HT can be administered in various ways and the decision of choosing any method should reflect the treatment being offered, tablet, patch, gel, implant or vaginal treatment.
Tablets are the most common method for easy compliance as strength can be tailored to individual requirements. Patches (transdermal application) deliver a constant dose over 24 hours and there are two types the reservoir and the matrix patch, which are worn on the buttocks or abdomen. They are extremely suitable for those opposed to oral administration and offer sustained release full dosage hormone potency.
Gel containing the prescribed HT is available in a measured dose from a pressurised canister, to be gently rubbed into the skin on a daily basis to the soft tissue areas of the body. Abernethy K. (1997) observes that “Women should be encouraged to apply the gel over a wide area for maximum absorption”.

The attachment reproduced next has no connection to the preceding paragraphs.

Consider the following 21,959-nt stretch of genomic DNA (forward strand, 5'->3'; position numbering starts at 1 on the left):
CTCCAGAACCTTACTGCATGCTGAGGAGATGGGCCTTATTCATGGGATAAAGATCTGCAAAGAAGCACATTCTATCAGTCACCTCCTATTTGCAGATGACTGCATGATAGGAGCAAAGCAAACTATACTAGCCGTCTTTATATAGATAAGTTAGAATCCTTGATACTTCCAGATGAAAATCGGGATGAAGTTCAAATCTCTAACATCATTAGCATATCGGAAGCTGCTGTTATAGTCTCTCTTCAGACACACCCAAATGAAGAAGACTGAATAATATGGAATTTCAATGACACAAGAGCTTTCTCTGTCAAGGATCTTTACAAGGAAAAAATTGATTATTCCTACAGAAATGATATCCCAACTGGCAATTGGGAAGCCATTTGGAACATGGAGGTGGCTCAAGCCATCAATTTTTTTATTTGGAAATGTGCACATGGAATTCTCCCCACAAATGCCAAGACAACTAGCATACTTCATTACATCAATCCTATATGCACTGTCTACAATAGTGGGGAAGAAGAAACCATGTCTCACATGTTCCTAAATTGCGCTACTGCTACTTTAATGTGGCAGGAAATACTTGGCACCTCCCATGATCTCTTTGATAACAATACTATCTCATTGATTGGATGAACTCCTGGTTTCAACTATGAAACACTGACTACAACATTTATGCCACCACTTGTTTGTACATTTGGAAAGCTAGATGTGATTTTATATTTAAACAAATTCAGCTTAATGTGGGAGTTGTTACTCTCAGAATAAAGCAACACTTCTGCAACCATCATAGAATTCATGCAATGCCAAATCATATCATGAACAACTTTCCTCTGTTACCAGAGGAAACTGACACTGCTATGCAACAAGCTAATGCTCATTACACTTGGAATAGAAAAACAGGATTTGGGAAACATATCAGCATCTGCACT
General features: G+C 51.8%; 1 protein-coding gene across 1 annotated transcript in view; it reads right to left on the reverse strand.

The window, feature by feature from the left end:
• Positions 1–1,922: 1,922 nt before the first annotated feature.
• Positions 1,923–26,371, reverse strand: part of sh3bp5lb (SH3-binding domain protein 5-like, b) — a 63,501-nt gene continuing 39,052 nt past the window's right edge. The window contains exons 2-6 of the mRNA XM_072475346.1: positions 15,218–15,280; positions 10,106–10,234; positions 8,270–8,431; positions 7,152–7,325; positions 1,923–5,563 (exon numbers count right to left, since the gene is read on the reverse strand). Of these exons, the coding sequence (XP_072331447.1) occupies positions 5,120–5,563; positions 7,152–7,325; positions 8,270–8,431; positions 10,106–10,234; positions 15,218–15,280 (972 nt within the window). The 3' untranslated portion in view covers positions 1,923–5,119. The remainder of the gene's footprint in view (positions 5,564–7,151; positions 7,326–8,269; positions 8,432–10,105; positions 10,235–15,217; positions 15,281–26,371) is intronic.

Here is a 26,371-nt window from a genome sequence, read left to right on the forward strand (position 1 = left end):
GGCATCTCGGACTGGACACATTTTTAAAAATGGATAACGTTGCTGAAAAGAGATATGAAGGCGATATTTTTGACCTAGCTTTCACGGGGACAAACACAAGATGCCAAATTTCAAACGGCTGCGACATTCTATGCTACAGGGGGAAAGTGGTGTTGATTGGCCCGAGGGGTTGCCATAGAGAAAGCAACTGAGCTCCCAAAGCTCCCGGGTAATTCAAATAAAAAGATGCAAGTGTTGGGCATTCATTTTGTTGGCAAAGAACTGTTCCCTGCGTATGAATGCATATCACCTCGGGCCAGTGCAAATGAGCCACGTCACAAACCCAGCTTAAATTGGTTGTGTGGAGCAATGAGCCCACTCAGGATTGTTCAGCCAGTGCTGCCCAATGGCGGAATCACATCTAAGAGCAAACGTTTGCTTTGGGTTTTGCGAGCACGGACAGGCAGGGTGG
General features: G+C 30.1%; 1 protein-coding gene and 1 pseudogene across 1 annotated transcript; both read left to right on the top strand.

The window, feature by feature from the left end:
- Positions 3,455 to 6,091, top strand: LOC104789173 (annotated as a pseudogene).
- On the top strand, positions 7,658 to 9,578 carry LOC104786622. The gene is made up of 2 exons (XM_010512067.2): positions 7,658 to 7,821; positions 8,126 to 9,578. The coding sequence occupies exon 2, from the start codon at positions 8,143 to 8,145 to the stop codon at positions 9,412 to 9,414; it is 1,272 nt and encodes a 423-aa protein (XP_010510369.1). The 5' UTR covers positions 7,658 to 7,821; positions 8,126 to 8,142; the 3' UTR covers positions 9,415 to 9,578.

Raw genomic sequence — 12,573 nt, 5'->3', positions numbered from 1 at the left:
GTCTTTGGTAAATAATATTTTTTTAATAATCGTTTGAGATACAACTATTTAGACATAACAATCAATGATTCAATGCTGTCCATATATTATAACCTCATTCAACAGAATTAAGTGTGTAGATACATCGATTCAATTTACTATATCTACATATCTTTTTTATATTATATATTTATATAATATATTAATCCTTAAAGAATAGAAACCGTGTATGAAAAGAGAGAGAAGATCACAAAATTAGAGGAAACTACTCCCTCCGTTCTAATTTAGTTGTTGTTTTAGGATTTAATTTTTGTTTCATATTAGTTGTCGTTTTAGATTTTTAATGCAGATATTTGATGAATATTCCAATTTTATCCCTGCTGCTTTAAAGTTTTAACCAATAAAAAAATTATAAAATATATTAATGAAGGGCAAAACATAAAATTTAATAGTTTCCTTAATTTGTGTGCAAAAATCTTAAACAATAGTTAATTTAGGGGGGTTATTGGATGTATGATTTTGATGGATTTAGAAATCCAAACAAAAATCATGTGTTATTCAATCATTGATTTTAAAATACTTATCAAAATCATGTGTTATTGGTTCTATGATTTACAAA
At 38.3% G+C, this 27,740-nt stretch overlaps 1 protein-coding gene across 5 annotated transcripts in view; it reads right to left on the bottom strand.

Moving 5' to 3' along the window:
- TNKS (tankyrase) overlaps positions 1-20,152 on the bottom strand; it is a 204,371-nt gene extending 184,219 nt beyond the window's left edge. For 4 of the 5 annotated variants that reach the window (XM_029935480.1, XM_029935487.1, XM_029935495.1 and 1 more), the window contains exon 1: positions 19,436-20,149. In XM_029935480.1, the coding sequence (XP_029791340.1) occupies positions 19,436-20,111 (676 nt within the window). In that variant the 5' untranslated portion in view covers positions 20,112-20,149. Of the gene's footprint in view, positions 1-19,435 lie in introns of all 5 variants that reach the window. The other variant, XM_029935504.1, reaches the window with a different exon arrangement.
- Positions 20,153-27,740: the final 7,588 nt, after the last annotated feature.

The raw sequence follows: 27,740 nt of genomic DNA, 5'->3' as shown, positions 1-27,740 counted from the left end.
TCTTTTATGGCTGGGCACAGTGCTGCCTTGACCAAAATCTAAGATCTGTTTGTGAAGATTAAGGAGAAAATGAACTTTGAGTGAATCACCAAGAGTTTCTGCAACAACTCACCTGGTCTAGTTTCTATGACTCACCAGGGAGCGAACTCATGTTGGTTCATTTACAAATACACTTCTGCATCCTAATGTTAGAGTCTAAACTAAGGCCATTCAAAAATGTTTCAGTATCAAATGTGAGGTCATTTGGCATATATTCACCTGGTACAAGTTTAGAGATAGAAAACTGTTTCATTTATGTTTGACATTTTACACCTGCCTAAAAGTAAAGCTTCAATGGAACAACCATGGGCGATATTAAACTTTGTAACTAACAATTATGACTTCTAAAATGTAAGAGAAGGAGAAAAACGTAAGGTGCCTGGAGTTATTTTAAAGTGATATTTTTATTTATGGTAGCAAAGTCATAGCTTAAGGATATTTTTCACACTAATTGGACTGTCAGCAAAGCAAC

Implants, as the name implies, are small pellets which are inserted under the skin through a small incision and the HT is slowly released over a period of months which can last even up to a year or two. “The higher the implant dose the longer it will remain effective”, explains Abernethy K. (1997). This is an ideal practice for the busy woman of today’s world whereby she can forget about menopause until symptoms start to re-occur.
Vaginal treatments include creams, pessary, tablets and slow release rings which “exert a direct beneficial effect on atrophic vaginitis without systemic effects” prompts Abernethy K. (1997). Older women may prefer this type of treatment for relief of vaginal symptoms as opposed to systemic HT.
According to Hope S., Rees M. and Brockie J. (1999), “A preparation of vaginal progesterone 4% gel can be used during the last 12 days of the cycle in a woman with an intact uterus as an adjunct to oestrogen for HRT. There is also a progesterone pessary that can be used vaginally or rectally”.